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Fitness programs for kids in Canada

Children's Services:

The economy can plummet and gas prices can skyrocket, but one thing remains constant: Kid-focused businesses are continuing to grow. Even as purse strings tighten, spending on kids--from their tutoring to their art classes--remains generous. "Parents will scrimp on items for themselves to get the best for their children," says Jennifer Ferguson, consumer insights and research director at Creative Consumer Concepts, an integrated, kid-focused brand marketing agency. Ferguson also notes that the market is being fueled by doting grandparents who have become increasingly involved in their grandchildren's lives.

Child enrichment and child fitness businesses in particular are enjoying healthy bottom lines. Having tapped into both segments, Albert Diaz, 49, and his wife, Maria Fernanda Diaz, 40, are perfectly positioned to ride the wave. In 2003, they opened a FasTracKids franchise, which offers a specialized curriculum in 12 subjects. They were so encouraged by the success they experienced with educational enrichment that they shifted their focus to physical enrichment. Two years ago, they introduced their Rye Brook, New York, community to JW Tumbles, a children's gym specializing in physical development. Because of the well-tested programs already put in place by the franchisor, the couple has been able to open two additional JW Tumbles locations and expects sales for the three locations to reach $1.5 million this year.

But as tempting as it might be to buy a franchise and wait for parents to show you the money, don't think of the industry as child's play. The Diazes are successful because they're completely hands-on in their business. Not only do they make sure their clients enjoy the experience from start to finish, but they also make it a top priority to learn names and keep the facilities spotless--and they train their employees to uphold the same business practices. Says Albert, "People will try something once, but what's going to keep them coming back is the whole experience."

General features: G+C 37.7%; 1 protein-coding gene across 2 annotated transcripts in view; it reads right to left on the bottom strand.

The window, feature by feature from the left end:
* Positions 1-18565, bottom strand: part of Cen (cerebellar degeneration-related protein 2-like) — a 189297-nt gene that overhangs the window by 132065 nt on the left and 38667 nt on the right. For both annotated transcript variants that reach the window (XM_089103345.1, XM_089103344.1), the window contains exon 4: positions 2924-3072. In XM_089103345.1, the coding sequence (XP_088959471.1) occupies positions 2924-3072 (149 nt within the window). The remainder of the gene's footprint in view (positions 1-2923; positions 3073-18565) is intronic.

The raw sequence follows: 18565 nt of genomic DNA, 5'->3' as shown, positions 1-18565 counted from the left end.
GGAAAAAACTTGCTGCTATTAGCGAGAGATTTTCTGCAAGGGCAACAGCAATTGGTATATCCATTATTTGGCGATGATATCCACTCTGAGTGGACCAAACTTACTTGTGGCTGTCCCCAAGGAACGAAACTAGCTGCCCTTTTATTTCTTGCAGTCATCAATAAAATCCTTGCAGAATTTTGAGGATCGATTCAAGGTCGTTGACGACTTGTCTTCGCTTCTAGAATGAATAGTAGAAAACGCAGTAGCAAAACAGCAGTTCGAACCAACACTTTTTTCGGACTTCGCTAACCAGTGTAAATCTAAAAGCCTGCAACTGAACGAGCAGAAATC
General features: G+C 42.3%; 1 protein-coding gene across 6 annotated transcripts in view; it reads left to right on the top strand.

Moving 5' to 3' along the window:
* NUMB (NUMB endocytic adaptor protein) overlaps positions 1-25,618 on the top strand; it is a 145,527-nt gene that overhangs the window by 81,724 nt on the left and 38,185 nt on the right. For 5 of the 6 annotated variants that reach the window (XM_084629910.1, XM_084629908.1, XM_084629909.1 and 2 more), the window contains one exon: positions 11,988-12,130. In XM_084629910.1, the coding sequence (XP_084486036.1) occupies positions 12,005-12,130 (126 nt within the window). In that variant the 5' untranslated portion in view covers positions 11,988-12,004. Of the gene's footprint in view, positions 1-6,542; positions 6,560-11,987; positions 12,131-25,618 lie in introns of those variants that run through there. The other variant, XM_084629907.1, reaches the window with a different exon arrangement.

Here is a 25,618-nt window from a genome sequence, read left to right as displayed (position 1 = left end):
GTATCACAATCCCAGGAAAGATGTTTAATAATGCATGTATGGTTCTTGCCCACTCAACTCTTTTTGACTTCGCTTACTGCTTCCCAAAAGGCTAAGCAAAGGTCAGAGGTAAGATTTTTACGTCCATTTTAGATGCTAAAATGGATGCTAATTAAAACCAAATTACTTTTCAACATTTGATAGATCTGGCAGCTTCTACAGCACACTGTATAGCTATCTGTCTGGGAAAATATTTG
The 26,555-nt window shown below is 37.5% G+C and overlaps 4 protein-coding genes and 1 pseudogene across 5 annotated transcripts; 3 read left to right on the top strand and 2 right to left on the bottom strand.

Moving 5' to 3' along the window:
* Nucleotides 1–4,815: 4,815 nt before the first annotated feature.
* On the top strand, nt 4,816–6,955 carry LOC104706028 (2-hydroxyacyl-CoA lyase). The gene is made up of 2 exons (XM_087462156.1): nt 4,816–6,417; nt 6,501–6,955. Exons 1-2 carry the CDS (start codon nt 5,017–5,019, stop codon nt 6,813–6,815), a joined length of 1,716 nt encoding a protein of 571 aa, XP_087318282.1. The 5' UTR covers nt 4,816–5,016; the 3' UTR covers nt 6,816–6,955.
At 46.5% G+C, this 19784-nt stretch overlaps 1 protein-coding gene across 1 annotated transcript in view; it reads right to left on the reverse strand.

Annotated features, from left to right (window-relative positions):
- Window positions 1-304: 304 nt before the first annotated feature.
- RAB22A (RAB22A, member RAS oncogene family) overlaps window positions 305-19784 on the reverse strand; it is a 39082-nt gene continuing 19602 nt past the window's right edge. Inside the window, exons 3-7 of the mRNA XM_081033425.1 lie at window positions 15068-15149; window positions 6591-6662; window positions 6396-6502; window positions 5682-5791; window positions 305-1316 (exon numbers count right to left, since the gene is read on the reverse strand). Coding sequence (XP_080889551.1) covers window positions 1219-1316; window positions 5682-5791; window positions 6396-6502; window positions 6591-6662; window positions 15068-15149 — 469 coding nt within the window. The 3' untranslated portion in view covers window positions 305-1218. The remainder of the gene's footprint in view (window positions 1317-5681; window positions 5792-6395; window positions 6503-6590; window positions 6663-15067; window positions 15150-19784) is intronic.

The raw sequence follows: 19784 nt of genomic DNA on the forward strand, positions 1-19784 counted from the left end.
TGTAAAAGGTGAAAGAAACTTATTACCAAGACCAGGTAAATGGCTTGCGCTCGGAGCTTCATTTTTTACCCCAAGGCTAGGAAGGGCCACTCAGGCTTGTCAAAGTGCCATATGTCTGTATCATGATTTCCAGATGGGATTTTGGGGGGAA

And if you want your business to stand the test of time, make sure you're sufficiently capitalized to get through the growing pains. With the average JW Tumbles location measuring in at about 2,500 square feet, Albert estimates that startup costs for the franchise range anywhere from $150,000 to $225,000, and he recommends having an additional $50,000 in working capital to handle the first year.What are the trends in kids' businesses? Kids increasingly want to have a positive impact on the world and the environment, so businesses that can empower kids might enjoy broad appeal, says Ferguson.

And don't forget about moms. "This is the first time we have had four generations of women becoming mothers at the same time," says Ferguson. "Tap into a mom's desire to be a good mom with a product that works for kids and the whole family."


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